Third-quarter sales by bank broker-dealers were up 146% from a year- earlier, according to one common measure. But profit margins were thinner.

Banks racked up $1,371 of investment services revenue per $1 million of retail deposits, up from $556 in 1995's third quarter, according to surveys by Kenneth Kehrer Associates, a research firm in Princeton, N.J.

Fixed annuity products' larger share of the sales mix in the 1995 quarter accounted for the wider margin then. Fixed annuities usually command about a 6% commission, while mutual funds only pay about 4%. Mutual fund sales were steady from last year to this.

In last year's third quarter, 33% of all investment products sold at bank broker-dealers were fixed annuities. In this year's third quarter, fixed annuities were only 28% of the sales mix.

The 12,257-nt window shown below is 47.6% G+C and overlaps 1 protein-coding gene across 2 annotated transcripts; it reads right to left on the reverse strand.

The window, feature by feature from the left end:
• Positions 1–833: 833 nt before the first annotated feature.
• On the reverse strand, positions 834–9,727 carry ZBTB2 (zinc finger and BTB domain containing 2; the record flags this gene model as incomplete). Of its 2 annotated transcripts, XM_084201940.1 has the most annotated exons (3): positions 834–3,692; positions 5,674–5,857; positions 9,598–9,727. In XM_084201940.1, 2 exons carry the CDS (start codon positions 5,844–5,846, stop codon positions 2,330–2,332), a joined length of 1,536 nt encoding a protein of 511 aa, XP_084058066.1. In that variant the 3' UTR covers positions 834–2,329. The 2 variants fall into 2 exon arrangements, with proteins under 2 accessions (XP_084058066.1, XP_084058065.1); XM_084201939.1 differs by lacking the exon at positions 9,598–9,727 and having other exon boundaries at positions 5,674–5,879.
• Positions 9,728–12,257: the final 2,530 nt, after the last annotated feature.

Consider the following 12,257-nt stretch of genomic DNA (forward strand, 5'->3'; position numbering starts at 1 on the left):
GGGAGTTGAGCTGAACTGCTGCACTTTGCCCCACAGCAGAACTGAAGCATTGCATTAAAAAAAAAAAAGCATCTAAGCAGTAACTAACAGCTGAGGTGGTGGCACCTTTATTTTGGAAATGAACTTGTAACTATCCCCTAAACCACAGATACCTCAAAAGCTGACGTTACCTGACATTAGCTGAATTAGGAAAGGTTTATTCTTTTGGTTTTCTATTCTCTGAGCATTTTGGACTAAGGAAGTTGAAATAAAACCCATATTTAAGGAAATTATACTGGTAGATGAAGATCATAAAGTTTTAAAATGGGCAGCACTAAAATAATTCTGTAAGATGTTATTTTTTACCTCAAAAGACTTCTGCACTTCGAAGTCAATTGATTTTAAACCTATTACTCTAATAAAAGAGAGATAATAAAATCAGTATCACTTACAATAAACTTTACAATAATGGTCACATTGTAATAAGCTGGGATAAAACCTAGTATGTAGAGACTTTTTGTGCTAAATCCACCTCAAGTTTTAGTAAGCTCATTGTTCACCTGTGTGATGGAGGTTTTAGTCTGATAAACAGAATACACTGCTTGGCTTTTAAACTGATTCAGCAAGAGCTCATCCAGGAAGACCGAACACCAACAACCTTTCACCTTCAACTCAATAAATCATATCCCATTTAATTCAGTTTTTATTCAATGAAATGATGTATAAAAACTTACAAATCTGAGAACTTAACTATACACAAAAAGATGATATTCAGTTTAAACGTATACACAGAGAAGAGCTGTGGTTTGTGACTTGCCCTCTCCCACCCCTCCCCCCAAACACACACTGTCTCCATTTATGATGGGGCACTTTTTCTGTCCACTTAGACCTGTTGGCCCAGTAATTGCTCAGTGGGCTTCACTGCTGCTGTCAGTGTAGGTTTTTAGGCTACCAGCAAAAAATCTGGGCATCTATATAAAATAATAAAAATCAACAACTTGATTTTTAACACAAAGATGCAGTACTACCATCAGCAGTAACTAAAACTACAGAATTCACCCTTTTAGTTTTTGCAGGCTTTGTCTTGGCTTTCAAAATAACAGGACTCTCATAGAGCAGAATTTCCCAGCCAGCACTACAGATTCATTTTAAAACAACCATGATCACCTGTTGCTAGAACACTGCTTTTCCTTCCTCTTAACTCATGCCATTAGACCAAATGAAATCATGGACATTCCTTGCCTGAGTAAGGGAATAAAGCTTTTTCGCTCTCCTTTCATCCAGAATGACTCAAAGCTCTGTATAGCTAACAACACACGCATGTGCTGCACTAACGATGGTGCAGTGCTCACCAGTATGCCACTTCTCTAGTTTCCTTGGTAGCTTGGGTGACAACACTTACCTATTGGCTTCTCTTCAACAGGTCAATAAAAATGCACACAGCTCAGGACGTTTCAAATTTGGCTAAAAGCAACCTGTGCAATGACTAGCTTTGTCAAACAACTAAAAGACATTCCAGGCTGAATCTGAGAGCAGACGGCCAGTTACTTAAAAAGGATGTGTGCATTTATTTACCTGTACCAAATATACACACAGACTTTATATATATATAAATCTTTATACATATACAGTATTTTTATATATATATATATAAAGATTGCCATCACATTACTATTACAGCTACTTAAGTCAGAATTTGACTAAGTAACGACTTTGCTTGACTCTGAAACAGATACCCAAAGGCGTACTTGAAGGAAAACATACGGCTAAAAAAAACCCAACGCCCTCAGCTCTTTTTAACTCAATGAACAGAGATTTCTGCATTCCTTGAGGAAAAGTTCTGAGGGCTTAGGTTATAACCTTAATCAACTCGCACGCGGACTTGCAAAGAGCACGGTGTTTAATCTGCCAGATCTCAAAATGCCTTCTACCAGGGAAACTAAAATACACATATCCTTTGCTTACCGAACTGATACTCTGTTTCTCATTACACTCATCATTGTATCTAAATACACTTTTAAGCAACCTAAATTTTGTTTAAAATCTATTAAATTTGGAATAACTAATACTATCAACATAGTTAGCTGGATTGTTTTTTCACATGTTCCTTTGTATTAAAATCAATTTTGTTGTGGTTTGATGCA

Though sales per million of deposits were up from year-earlier, they were below the second-quarter level.

"Everything worked to the bank broker-dealers' advantage in the second quarter," Mr. Kehrer said. Though sales of fixed and variable annuity usually move in opposite directions, during the second quarter sales of both grew. Annuities tend to be popular at bank brokerages.

Some of the sales improvement resulted from bank broker-dealers' getting better at their business, Mr. Kehrer said. Improvements in distribution helped, as did a fund market that was stronger than an year earlier, he said.

But though banks benefited from the strong market, they were slow to "jump on the mutual fund bandwagon" and probably could have done better, he said.

The 1995 quarter's high average commission per sale, like its higher profit margin, was due to the greater proportion of fixed annuities, according to the Kehrer study.

In the third quarter this year, the average commission at bank broker-dealers was $496. The average at nonbank brokerages was $156.

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